(Host) The Energy Department has issued a report saying the cost of keeping warm this winter could increase up to 45% from last year. But there’s some debate over the actual impact on consumers.
VPR’s Neal Charnoff reports:
(Charnoff) The Energy Information Administration says that consumers could pay $100 to $300 more to heat their homes this winter. The administration points to expected colder weather and higher fuel prices as contributing to the increase.
But some experts say that those figures could be misleading. Shane Sweet is Executive Director of the Vermont Oil-Heat Institute.
(Sweet) “Although that’s the headline, they’re not really making clear that, sure it’s gonna be higher because last year we had the warmest winter on record, and prices were pretty low last year. So if you have a normal winter with normal demand, yeah it makes sense it’s gonna be higher than last year. It’s not that there’s anything extraordinary happening in the market, unless you consider a normal winter to be something that’s extraordinary.”
(Charnoff) According to Sweet, consumers are more protected from high fuel prices than they were just a decade ago.
(Sweet) “A lot of the heating oil and propane markets at the consumer level nowadays are in some sort of price protection program where they’ve entered into either a pre-pay or a budget or a cap program with their retail fuel supplier. And it varies by market certainly, but I know of some markets where 80% of the people in the market are in some sort of program. I mean, that was unheard of 10 years ago.”
(Charnoff) Steve Costello is director of public affairs for Central Vermont Public Service. He says there is still reason for low-income Vermonters to be concerned about higher fuel prices. Costello agrees that fuel prices last year were abnormally low. But he says a second factor to consider is the apparent reduction expected in federal assistance to the states:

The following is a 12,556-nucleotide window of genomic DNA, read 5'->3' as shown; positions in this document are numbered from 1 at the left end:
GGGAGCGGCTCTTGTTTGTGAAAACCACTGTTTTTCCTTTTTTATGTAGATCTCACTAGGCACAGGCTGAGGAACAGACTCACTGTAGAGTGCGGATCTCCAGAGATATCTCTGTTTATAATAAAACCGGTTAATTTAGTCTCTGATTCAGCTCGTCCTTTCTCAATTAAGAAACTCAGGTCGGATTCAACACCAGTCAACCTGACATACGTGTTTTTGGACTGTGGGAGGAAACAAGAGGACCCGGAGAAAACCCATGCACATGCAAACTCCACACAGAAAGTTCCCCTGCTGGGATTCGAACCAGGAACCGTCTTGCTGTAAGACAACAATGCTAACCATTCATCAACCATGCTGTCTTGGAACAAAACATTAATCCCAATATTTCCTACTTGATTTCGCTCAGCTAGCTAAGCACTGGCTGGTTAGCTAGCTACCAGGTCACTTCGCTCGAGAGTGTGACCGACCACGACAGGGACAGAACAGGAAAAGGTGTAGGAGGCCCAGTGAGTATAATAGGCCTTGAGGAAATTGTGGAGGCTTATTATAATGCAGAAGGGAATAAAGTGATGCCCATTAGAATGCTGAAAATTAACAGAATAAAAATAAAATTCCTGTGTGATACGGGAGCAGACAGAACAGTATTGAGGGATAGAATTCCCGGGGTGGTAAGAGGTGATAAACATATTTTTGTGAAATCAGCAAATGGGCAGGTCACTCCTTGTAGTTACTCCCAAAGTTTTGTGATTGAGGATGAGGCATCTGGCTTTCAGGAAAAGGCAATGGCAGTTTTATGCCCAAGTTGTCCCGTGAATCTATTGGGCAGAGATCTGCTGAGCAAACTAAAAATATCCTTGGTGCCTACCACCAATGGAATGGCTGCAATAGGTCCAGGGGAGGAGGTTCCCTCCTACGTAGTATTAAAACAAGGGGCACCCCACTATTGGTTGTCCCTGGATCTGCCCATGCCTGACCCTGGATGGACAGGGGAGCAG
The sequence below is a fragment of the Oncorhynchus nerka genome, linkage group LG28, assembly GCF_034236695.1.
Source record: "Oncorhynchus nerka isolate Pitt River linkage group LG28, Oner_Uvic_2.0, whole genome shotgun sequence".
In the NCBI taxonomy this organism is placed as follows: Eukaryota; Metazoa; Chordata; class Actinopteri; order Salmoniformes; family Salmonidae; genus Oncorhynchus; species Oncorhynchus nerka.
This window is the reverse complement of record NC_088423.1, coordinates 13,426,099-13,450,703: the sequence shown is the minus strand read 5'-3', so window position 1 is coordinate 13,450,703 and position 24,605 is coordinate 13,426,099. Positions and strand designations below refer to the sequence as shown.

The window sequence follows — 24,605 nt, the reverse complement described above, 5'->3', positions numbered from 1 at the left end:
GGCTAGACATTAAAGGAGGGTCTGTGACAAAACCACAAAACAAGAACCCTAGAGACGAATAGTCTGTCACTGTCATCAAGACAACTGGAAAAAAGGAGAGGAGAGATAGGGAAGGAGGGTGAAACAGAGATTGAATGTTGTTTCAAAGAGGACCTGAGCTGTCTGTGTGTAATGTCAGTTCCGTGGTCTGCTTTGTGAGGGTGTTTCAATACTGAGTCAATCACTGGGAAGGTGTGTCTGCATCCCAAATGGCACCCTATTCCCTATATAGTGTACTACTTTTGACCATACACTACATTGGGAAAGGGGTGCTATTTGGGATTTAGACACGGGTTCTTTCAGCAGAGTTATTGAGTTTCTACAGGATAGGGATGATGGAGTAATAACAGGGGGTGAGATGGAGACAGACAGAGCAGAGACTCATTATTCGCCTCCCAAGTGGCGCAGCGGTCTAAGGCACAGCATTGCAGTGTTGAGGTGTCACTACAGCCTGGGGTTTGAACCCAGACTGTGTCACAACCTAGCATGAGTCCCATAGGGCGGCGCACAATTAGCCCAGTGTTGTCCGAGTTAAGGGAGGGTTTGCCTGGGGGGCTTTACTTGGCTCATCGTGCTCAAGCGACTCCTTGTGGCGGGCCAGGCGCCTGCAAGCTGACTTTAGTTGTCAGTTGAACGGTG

(Costello) “Right now the budget that’s on the table includes an 18% reduction compared to last year’s budget for federal fuel assistance. And when you combine those two things there is expected to be a significant impact on low-income Vermonters.”
(Charnoff) Costello says that some low-income residents are already in need of fuel assistance, but federal funds are not available until November 25. One remedy is the Shareheat program, which is run by CVPS.
(Costello) “Shareheat is a 15-year old program at CVPS where we collect general donations from other businesses, from church groups, social service organizations and the like, and then our shareholders match them dollar for dollar up to $50,000 this year. And we then turn that money over to five community action agencies that hand it out statewide in emergency fuel situations.”
(Charnoff) Costello recommends that consumers go to their local community action agency to learn more about receiving fuel assistance.
Costello and Sweet agree that instability in the Middle East and the potential for war in Iraq could contribute to temporary spikes in the fuel market.
For Vermont Public Radio, I’m Neal Charnoff.